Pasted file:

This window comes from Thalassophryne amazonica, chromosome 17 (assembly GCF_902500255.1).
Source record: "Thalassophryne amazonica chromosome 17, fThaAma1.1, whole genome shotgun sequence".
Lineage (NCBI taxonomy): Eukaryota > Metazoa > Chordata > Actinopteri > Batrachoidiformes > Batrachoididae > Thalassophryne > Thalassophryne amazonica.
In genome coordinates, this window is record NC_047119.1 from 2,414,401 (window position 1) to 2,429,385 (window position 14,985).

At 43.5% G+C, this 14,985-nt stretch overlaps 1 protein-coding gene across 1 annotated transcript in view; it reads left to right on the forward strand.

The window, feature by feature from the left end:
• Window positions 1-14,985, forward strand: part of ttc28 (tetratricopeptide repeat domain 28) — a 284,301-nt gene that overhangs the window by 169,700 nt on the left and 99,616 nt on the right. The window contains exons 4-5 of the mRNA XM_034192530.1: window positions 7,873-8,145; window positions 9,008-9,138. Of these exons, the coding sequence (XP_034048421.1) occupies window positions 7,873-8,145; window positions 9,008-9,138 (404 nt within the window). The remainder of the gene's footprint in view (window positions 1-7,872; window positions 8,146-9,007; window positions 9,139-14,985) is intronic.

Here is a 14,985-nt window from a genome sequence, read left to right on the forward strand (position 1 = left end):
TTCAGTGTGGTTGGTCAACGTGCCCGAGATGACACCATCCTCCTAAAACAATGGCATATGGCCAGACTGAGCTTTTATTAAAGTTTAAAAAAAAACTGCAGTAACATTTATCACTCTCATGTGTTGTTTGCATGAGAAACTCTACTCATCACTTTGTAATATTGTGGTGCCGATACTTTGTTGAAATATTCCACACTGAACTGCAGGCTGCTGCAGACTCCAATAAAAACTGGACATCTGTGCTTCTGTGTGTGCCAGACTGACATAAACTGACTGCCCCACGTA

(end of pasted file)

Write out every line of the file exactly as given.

This window comes from Thalassophryne amazonica, chromosome 17 (assembly GCF_902500255.1).
Source record: "Thalassophryne amazonica chromosome 17, fThaAma1.1, whole genome shotgun sequence".
Lineage (NCBI taxonomy): Eukaryota > Metazoa > Chordata > Actinopteri > Batrachoidiformes > Batrachoididae > Thalassophryne > Thalassophryne amazonica.
In genome coordinates, this window is record NC_047119.1 from 2,414,401 (window position 1) to 2,429,385 (window position 14,985).

At 43.5% G+C, this 14,985-nt stretch overlaps 1 protein-coding gene across 1 annotated transcript in view; it reads left to right on the forward strand.

The window, feature by feature from the left end:
• Window positions 1-14,985, forward strand: part of ttc28 (tetratricopeptide repeat domain 28) — a 284,301-nt gene that overhangs the window by 169,700 nt on the left and 99,616 nt on the right. The window contains exons 4-5 of the mRNA XM_034192530.1: window positions 7,873-8,145; window positions 9,008-9,138. Of these exons, the coding sequence (XP_034048421.1) occupies window positions 7,873-8,145; window positions 9,008-9,138 (404 nt within the window). The remainder of the gene's footprint in view (window positions 1-7,872; window positions 8,146-9,007; window positions 9,139-14,985) is intronic.

Here is a 14,985-nt window from a genome sequence, read left to right on the forward strand (position 1 = left end):
TTCAGTGTGGTTGGTCAACGTGCCCGAGATGACACCATCCTCCTAAAACAATGGCATATGGCCAGACTGAGCTTTTATTAAAGTTTAAAAAAAAACTGCAGTAACATTTATCACTCTCATGTGTTGTTTGCATGAGAAACTCTACTCATCACTTTGTAATATTGTGGTGCCGATACTTTGTTGAAATATTCCACACTGAACTGCAGGCTGCTGCAGACTCCAATAAAAACTGGACATCTGTGCTTCTGTGTGTGCCAGACTGACATAAACTGACTGCCCCACGTA